On Wednesday, February 14, the community of Parkland, Florida, suffered an unthinkable tragedy, when a former student entered Marjory Stoneman Douglas High School and took the lives of 17 students and staff, injuring 14 more and traumatizing thousands. This is an event that we as a nation have witnessed far too many times.

Dr. Daniel J. Flannery, the Dr. Semi J. and Ruth W. Begun Professor and Director of the Begun Center for Violence Prevention Research and Education has been consulted in the past on mass shootings due to his extensive research on the subject. In 2012, he authored an opinion piece for CNN entitled Suicide risk can help us understand school shootings, and in 2016, he and Dr. Mark Singer co-authored Here’s how witnessing violence harms children’s mental health for The Conversation.

Dan was asked by The Conversation last week to update the latter piece to respond to the tragedy in Florida, and the updated article can be found here.

This was not the only request he received.

Global News Radio 770 CHQR in Alberta, Canada, reached out to request a phone interview with Dan on Angela Kokott’s evening show. Dan’s short interview included the important note that “even if a young child isn’t the direct victim of violence, exposure to violence increases their levels of being anxious and fearful, even depressed and angry.” Dan urged listeners to “stop trying to isolate a singular cause like violence in movies, videos, games, etc., and start focusing on what our kids are being exposed to every day and the impact on mental health.” Listen to the full interview here.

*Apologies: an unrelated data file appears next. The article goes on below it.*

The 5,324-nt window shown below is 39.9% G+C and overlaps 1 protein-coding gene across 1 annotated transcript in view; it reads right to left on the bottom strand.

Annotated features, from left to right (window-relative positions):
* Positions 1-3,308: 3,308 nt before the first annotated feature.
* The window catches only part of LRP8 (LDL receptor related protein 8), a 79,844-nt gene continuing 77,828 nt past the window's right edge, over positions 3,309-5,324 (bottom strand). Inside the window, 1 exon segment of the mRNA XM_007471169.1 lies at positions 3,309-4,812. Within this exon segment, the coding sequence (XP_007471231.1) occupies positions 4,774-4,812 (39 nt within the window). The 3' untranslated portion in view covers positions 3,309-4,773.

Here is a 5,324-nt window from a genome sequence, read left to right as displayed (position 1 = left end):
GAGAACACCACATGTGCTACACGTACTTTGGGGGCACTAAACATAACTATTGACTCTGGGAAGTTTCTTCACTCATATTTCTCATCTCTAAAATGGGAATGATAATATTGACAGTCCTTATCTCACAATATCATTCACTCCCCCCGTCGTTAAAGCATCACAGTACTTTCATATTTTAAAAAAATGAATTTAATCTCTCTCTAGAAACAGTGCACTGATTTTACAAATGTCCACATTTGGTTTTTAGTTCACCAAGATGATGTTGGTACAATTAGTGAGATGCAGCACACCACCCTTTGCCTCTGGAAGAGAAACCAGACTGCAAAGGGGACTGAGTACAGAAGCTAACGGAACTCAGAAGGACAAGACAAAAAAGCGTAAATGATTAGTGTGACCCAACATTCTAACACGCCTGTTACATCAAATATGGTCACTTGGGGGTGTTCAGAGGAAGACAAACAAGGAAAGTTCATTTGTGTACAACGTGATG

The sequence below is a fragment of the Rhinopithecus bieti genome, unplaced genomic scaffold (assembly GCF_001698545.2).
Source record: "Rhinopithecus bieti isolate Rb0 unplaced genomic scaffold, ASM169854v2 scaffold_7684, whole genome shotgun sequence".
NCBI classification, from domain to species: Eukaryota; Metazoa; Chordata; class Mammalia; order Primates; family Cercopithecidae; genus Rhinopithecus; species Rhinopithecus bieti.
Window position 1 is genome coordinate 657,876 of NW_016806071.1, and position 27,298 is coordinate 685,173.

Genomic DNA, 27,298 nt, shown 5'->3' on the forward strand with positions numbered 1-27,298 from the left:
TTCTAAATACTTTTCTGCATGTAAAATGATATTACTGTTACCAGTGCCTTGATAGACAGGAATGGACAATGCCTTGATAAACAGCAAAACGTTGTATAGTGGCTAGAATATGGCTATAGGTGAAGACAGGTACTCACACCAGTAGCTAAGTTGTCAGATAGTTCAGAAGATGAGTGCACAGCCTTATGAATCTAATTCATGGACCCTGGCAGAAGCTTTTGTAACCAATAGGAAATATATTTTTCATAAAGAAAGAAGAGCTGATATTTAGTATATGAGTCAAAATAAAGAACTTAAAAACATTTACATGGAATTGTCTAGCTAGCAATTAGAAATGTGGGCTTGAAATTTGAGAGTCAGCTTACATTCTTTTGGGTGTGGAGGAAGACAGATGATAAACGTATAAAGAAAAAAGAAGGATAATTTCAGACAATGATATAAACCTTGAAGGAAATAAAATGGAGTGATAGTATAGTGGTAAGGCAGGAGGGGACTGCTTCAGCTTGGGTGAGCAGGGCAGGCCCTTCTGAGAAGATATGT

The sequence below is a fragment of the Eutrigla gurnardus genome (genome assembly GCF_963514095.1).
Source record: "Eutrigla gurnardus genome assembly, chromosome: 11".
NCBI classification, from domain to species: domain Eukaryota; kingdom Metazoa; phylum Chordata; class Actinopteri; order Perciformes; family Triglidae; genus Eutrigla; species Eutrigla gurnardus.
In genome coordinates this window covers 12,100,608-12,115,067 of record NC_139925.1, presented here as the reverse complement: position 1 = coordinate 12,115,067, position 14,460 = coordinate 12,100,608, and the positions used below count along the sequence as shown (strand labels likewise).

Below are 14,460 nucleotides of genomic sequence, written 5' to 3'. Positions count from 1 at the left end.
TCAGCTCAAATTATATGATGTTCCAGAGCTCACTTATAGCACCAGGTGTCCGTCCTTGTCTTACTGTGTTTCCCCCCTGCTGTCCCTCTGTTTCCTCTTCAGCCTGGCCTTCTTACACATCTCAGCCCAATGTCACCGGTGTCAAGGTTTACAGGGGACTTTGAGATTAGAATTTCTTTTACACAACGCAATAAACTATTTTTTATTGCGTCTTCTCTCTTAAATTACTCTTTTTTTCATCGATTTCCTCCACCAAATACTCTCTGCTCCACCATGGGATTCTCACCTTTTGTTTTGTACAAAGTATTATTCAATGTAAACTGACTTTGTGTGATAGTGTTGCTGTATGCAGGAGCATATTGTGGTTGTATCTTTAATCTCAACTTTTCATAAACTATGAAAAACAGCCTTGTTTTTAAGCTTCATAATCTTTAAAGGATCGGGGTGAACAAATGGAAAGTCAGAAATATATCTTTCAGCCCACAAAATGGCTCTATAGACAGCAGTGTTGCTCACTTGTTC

A concerned parent in Hawthorne, New Jersey, reached out to the Begun Center. Her questions included, “what can we do on the local level to prevent school shootings in our town? How can we educate ourselves about such a complex issue? What should we be discussing with our district’s leadership and municipality?” She shared Dan’s poignant response on Facebook, which included recommendations for the ALICE Training Institute and the Koshka Foundation, which was founded by Kristina Anderson, 2007 Virginia Tech shooting survivor and Begun Center National Advisory Board member.

As our communities, nation, and world face challenging situations like that which took place like the one in Florida this month, our researchers and trainers are committed to helping families and children process these events, and to researching, educating, and finding solutions to prevent further violence.

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